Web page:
Hoops With Obama

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Letter to the President

Dear Mr. President,

Soon after you were elected, I was thinking about various ways you and the country could help the struggling economy. Your intelligence, good judgment, and political skills will be most useful in this endeavor. However, I had an idea about how you could use your basketball skills to help, if not the whole country, at least a good chunk of it.

I propose that we organize a national lottery where the top prize is an opportunity to play basketball at the White House against a team that includes you. Complete details of the proposal, which is summarized below, can be found at HoopsWithObama.org.

I've had this idea for this lottery since soon after you took office and the economy's health kept failing (I had actually expected things to improve as soon as you took office, but I should have remembered that "things take time".). I remembered those jokes going around in the 1970s (another time when the economy was failing) about how the government should hold bake sales to raise money to shore things up.

My idea for a "Play Hoops with The President" national lottery would be less fattening and much more efficient than any bake sale.

In general, the lottery consists of having interested teams of 7 to 9 players paying an entry fee of $100 per player for a chance to play against your team at the White House. I'm hoping you'll be up for playing at least parts of 2 games on two of your rare off-days. I'm also hoping that, with the proper publicity, there would be at least 2000 teams around the country willing to enter the lottery. With that many teams, at an average of $800 per team, the lottery could raise over $1.5 million. Add in any corporate sponsorship, that number could double.

Obviously, this amount of money would by no means help with the staggering deficit our government is facing, which was one of the targets of my initial idea. However, recent events have pointed out another very worthwhile beneficiary of this lottery: The Special Olympics. In fact, if your team was able to play a couple of games a day, perhaps 3 of those games would be prizes in the lottery and 1 of the games would be against a team made up of Special Olympians.

Like you, I'm 47 years old. Unlike you, I never played basketball on the varsity high school team. I was a "play in the driveway" kid, now I'm playing in an instructional progam called "Never Too Late Basketball" (www.nevertoolate.com) that is run by Steve Bzomowski, former assistant coach on those Harvard teams on which Secretary Arne Duncan played. Should the lottery come to pass, I plan on entering with a couple of teams, one made up of friends from that program, the other made up of members of my family.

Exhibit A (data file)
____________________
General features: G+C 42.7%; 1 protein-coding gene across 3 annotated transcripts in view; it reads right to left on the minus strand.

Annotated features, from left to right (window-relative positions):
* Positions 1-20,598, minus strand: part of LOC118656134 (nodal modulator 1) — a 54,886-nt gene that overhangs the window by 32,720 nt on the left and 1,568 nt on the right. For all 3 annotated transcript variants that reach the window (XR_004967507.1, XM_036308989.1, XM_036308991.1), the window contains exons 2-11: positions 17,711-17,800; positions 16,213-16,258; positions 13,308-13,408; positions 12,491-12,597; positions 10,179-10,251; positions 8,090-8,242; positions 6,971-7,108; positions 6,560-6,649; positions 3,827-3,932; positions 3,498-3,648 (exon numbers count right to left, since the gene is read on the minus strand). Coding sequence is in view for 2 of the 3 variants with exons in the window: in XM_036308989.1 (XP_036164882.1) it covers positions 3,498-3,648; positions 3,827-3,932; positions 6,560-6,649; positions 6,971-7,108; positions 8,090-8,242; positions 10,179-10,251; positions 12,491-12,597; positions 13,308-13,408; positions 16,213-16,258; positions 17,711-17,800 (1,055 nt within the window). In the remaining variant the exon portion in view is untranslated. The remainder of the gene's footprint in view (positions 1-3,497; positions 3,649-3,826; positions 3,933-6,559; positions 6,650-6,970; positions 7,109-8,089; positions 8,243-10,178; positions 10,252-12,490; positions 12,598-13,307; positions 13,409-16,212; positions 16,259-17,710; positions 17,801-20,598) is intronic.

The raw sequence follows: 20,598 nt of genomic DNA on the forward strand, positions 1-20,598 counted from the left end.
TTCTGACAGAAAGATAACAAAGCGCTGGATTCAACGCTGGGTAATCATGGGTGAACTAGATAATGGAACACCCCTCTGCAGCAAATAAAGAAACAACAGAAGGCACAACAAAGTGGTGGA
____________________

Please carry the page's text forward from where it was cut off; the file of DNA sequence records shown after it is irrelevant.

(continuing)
Of course, with your influence, you could make your team very strong by recruiting NBA players or freshly-graduated Division I players. However, to make things more interesting, I'd suggest using non-pros, maybe other people in the government with basketball skills, like Secretary Duncan. (Since I'm only 5' tall, if either of my teams win the lottery, I'd lobby hard for you to somehow get Robert Reich on your team.)

Many players in this country would be thrilled and honored to play against you and your team. This lottery takes advantage of that fact to raise money for a worthy cause. I hope you will take this proposal seriously. I'm not sure what the next steps should be although I'd be glad to help. A good goal would be to have everything set up so that the games themselves could be held next March, when national interest in basketball is at its peak.

Thank you for your time and consideration.


Jean J. Millette


The following sponsors have helped develop and publicize this proposal:

  • Never Too Late Basketball Camps, Inc.
    Providing the highest quality basketball training, instruction, guidance, and coaching for adult players as well as kids.
  • MyTicketGroups.com
    A fun, easy, and free ticket management service. Share season tickets? Use this site to keep track of who's going to what games.

Copyright 2009 - Jean Millette